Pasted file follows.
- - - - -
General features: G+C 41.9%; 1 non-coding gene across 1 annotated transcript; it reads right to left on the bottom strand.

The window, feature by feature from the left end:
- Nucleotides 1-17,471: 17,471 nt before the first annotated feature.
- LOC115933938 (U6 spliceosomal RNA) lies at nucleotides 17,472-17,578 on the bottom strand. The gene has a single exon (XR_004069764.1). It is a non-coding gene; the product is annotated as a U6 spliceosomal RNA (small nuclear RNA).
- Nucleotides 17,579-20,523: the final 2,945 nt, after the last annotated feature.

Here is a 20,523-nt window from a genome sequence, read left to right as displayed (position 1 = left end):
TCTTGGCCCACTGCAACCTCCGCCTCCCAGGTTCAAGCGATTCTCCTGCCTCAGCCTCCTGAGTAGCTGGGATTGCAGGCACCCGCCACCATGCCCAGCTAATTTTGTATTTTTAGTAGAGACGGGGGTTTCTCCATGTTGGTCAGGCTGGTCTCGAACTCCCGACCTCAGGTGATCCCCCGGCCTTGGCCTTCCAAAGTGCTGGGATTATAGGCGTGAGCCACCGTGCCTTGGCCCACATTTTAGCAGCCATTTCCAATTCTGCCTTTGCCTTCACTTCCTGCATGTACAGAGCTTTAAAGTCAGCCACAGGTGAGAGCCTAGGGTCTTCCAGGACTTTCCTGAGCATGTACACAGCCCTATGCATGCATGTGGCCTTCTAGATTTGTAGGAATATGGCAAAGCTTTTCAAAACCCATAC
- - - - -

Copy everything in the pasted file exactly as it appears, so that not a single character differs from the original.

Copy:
General features: G+C 41.9%; 1 non-coding gene across 1 annotated transcript; it reads right to left on the bottom strand.

The window, feature by feature from the left end:
- Nucleotides 1-17,471: 17,471 nt before the first annotated feature.
- LOC115933938 (U6 spliceosomal RNA) lies at nucleotides 17,472-17,578 on the bottom strand. The gene has a single exon (XR_004069764.1). It is a non-coding gene; the product is annotated as a U6 spliceosomal RNA (small nuclear RNA).
- Nucleotides 17,579-20,523: the final 2,945 nt, after the last annotated feature.

Here is a 20,523-nt window from a genome sequence, read left to right as displayed (position 1 = left end):
TCTTGGCCCACTGCAACCTCCGCCTCCCAGGTTCAAGCGATTCTCCTGCCTCAGCCTCCTGAGTAGCTGGGATTGCAGGCACCCGCCACCATGCCCAGCTAATTTTGTATTTTTAGTAGAGACGGGGGTTTCTCCATGTTGGTCAGGCTGGTCTCGAACTCCCGACCTCAGGTGATCCCCCGGCCTTGGCCTTCCAAAGTGCTGGGATTATAGGCGTGAGCCACCGTGCCTTGGCCCACATTTTAGCAGCCATTTCCAATTCTGCCTTTGCCTTCACTTCCTGCATGTACAGAGCTTTAAAGTCAGCCACAGGTGAGAGCCTAGGGTCTTCCAGGACTTTCCTGAGCATGTACACAGCCCTATGCATGCATGTGGCCTTCTAGATTTGTAGGAATATGGCAAAGCTTTTCAAAACCCATAC